Planning and Making Crowns and Bridges

Planning and Making Crowns and Bridges

Language: English

Pages: 336

ISBN: 0415398509

Format: PDF / Kindle (mobi) / ePub

This highly successful text, which has achieved wide acclaim among practitioners and is a recommended text in the major dental schools, has again been revised and updated to keep it at the forefront of clinical practice. As before, the intention is to help solve real clinical problems by guiding dentists to make the right initial decision and then carry it through. This new edition includes significantly expanded material on veneers and implants in particular, so as to help dentists advise patients in their choice of what to do and how to make informed choices

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production of porcelain crowns using the die of the tooth (Figure 1.16a). The chair-side system consists in milling a porcelain inlay from a design produced in a computer from a three-dimensional video image of the prepared tooth. This, of course, requires a very complex, sophisticated and expensive piece of equipment (Figure 1.16b). It is too soon to say whether this approach to dental restorations (CAD/CAM or computer-aided design/computer aided manufacture) will be revolutionary or will stay

crown Figure 2.5 Post shapes. a Cast gold post and core (tapered-smooth shape). The surface has been grit-blasted to improve retention. a b A parallel-sided, serrated post system. This manufacturer produces five diameters ranging from 0.9 to 1.75 mm. This is the middle of the range, 1.25 mm diameter. From the left: a twist drill with a rubber disc which can be moved up and down to set the length, a smooth plastic impression post, a stainless steel serrated post which can be used in the direct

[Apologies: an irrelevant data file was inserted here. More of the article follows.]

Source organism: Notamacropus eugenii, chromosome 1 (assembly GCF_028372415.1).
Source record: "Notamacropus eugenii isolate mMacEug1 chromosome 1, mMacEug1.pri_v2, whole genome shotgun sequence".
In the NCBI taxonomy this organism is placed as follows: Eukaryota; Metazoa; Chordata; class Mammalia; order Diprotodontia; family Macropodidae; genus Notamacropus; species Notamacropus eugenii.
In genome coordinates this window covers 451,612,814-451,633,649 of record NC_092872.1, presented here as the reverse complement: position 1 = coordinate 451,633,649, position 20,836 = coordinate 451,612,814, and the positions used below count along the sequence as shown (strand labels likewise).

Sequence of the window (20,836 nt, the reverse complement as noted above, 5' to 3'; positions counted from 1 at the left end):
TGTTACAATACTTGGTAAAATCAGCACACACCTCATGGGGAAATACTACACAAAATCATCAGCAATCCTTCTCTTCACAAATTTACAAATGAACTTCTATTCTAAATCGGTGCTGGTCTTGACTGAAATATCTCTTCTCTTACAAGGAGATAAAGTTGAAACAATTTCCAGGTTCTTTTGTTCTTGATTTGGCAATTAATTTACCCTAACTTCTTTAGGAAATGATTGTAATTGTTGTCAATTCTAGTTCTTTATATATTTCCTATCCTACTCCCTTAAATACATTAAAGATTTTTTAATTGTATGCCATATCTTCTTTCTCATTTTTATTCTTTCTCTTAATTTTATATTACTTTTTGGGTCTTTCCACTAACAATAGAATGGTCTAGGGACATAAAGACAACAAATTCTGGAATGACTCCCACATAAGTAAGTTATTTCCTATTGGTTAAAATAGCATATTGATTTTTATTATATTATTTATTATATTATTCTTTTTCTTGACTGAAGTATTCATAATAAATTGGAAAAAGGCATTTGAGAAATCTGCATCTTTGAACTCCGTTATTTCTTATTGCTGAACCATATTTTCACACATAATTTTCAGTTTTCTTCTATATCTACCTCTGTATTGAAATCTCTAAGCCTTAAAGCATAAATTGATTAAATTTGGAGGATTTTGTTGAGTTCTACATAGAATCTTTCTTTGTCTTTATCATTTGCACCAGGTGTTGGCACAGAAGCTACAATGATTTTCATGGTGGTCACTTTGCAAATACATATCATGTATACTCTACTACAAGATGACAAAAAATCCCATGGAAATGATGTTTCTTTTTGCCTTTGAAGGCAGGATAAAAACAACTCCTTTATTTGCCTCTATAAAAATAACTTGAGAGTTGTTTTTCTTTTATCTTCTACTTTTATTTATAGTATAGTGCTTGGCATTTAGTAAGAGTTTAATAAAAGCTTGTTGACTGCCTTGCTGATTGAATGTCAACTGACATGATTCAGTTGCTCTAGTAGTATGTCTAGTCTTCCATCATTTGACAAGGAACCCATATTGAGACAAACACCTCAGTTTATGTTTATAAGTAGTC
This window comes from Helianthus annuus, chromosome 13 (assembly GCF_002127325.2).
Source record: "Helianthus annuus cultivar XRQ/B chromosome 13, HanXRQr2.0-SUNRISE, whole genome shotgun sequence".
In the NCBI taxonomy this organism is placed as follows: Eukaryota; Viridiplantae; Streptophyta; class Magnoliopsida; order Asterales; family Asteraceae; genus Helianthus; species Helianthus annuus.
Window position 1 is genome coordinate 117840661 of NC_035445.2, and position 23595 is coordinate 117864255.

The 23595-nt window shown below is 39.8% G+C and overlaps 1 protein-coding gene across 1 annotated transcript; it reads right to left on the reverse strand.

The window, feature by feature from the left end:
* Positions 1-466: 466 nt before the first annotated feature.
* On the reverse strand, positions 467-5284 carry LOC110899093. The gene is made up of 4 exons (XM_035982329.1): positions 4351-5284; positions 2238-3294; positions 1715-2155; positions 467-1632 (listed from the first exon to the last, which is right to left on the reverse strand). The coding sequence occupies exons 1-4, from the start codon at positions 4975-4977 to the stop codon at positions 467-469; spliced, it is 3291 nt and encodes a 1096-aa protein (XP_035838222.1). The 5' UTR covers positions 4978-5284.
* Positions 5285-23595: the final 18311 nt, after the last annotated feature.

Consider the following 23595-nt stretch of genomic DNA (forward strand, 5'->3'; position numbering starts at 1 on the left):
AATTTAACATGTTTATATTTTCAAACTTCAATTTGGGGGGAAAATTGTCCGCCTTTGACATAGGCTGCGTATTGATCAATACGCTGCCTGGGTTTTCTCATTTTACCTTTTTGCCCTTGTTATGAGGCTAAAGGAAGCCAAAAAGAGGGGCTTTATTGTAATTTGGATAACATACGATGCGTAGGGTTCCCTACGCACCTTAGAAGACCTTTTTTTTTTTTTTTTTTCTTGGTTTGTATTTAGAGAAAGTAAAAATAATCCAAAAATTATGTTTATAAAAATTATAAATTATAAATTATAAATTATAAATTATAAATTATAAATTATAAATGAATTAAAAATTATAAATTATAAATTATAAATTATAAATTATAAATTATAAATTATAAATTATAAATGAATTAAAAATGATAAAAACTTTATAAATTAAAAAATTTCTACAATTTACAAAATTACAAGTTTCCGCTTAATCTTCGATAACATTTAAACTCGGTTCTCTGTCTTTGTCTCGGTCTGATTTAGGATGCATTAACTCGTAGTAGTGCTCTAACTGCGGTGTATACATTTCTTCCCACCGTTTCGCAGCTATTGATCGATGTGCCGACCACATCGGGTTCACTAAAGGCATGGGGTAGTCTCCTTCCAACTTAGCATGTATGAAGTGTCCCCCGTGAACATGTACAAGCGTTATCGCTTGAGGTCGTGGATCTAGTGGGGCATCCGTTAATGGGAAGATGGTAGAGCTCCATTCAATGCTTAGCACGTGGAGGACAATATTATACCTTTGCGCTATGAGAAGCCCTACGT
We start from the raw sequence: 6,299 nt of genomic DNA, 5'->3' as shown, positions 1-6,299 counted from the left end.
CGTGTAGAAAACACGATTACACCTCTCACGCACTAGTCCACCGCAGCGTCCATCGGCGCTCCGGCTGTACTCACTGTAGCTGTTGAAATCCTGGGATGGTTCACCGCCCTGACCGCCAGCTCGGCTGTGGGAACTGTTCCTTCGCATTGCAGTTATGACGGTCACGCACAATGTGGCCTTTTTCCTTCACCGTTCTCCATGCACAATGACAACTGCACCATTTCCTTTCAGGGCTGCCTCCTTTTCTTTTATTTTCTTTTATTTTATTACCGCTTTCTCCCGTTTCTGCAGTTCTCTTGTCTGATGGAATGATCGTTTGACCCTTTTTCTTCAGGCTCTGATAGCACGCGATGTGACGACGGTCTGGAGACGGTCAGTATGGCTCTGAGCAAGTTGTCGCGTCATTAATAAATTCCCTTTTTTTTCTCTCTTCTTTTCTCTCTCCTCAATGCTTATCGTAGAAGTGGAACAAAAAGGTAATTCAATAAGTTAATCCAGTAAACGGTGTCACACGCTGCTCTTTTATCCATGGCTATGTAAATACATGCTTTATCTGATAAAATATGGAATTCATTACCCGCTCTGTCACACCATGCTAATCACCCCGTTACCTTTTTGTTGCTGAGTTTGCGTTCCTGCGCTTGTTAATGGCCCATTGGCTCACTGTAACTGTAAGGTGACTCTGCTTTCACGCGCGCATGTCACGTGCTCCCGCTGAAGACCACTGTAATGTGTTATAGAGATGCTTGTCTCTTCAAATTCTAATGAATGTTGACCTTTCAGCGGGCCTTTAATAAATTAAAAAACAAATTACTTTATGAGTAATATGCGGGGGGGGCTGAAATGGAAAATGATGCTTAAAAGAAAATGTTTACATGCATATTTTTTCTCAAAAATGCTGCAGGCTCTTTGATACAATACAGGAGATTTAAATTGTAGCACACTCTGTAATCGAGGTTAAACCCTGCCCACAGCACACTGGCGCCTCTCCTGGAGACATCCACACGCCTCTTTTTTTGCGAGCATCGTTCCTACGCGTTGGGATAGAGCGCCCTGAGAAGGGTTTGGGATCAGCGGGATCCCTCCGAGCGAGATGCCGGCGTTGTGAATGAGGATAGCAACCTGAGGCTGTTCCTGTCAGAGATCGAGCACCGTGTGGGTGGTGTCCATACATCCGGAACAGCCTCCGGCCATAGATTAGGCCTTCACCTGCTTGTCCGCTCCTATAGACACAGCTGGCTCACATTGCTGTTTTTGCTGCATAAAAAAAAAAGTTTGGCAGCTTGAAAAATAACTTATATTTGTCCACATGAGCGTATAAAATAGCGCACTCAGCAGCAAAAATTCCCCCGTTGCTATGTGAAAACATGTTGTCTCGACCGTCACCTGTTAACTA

problem with retention. Crown lengthening usually involves the removal of healthy alveolar bone, and is therefore destructive, and is quite uncomfortable for the patient. Alternative means of improving retention should therefore be used whenever possible, and crown lengthening should be reserved for those cases where part of the purpose is to move the gingival margin apically for aesthetic reasons or where alternative means of retention are considered to have a poor prognosis. Related to the

single porcelain powders. Others find the combination of shades on the commercial shade guides confusing, and grind off the neck (which often has surface stain added) and incisal portions, leaving a single body shade. Planning the impression The impression technique should be decided before preparing the tooth. Some impression materials are better used in a special tray, and this is made on the study cast. Other impression materials can be used in stock trays. If a stock tray is used it must be

nozzle adapted with a fine curved tip for direct use in the mouth. f The automix gun being used in the mouth. g A mixing machine for polyether impression material. 160 Clinical techniques for making crowns h Material being delivered directly into a stock tray. i A disposable plastic syringe being used to place impression material. are mixed together. The reversible hydrocolloid is based on agar. It is melted in a water bath and sets on cooling. The teeth must be dry for elastomeric

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